The reverb time for a classical control room should be 0.47 sec and for electronically produced music 0.45 sec. I hear you saying “no they don’t they should be flat and dead so you can hear the sound produced by the speakers and not the room”. Correct apart from the room being dead. A dead sounding room means no reverb and that means no reflecting sound. This means you can only hear the sound produced by the speaker and as you know this should only be used to test the response and sound generated by speakers or machinery to see the true response of the speaker (object) that’s being tested and assessed for its own specifications. Every studio control room should be able to breath meaning allowing the air in the room to move freely this allows the movement of the speakers to work smoothly without any frequency cancellation.

 Sorry I digress that again is another subject which is so vast and full of formulae and is a science in its self. Another time?

 

So what Monitor Should I Buy?

 The monitor you should buy should be the one that does the most for you. If you’re using your monitors to set up a sound to record then small near-field monitors are not the answer for you. You should be looking at mid-field monitors due to the fact that they give a fuller bass sound and allow you to create a more accurate reproduction of the sound you are trying to record.

 

Near-field monitors lack the ability to produce a decent bass sound that is accurate to record. They are great for mixing but not recording and that is industry standard. Far field monitors are used only in large studios where they can give a full loud playback due to the size and treatment of the room. So start by looking for some good mid field monitors. You can buy some near field monitors later first you want to be able to record and mix.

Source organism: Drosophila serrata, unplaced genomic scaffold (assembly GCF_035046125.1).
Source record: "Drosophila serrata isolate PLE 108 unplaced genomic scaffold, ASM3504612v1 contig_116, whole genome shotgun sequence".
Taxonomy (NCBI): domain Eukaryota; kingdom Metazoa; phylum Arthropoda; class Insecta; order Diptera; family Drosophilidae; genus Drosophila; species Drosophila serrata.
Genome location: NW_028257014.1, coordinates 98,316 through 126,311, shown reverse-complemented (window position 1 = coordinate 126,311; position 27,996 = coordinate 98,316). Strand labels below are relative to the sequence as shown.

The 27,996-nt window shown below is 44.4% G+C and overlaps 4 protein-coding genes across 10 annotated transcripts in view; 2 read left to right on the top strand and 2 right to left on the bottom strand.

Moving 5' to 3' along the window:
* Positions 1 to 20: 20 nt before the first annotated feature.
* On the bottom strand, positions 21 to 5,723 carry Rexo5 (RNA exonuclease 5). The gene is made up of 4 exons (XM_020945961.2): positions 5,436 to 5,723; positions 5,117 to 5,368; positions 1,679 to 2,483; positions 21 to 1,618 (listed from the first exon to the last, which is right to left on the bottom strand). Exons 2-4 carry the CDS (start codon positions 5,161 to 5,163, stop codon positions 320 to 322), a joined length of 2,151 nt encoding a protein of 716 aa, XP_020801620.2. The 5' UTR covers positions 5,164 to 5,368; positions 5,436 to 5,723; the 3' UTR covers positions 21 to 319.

Most of you will probably own a set of near field monitors rather than mid or full field monitors, here’s the difference.

 

Near Field:-

Monitors are used for close field monitoring which means that the sweet spot for the speakers will generally be 1 metre away so you can mix your track easily while sitting at your desk. They are usually not very powerful as they don’t need to be and are used to mix not record music. The reason that near field monitors are good to mix with is because of the low volumes needed to drive them. Near field speakers are designed to produce sound that reproduces most of the frequency range at low volumes. This is good for your sound perception and placement plus you don’t go deaf and can concentrate and work for longer. Also the sound is not affected by the room as much as mid field or far field monitors. As for the low end with these monitors that’s a different story. Most near field monitors have a bass response that only goes to 50 Hz -75 Hz no lower. This is due to their size and if you start trying to adjust the bass it will NOT represent anything like you want. Its false.

 

 

Mid-Field:-